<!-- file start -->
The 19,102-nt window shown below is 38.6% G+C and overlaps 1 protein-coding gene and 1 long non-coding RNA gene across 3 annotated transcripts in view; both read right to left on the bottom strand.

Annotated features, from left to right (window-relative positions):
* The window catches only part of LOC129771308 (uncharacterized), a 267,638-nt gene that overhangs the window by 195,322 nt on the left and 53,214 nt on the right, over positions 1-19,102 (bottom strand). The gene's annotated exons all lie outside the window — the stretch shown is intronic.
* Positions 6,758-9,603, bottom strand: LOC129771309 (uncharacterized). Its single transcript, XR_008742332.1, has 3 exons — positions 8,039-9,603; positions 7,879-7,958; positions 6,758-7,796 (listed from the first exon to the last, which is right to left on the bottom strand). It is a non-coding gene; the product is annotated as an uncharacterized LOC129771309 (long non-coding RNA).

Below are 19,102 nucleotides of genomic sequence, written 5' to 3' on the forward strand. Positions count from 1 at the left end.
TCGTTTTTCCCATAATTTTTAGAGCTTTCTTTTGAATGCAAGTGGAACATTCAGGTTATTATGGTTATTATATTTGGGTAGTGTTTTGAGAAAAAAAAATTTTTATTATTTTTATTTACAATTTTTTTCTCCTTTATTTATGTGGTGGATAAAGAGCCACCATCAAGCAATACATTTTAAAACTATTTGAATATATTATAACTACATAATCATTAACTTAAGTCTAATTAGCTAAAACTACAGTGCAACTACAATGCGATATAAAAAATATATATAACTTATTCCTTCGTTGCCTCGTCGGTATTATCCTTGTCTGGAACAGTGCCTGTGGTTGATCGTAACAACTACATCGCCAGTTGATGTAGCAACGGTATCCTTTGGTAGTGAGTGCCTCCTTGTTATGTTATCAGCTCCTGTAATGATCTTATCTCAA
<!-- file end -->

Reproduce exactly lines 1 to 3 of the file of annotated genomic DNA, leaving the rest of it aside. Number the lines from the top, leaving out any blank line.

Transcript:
The 19,102-nt window shown below is 38.6% G+C and overlaps 1 protein-coding gene and 1 long non-coding RNA gene across 3 annotated transcripts in view; both read right to left on the bottom strand.

Annotated features, from left to right (window-relative positions):
* The window catches only part of LOC129771308 (uncharacterized), a 267,638-nt gene that overhangs the window by 195,322 nt on the left and 53,214 nt on the right, over positions 1-19,102 (bottom strand). The gene's annotated exons all lie outside the window — the stretch shown is intronic.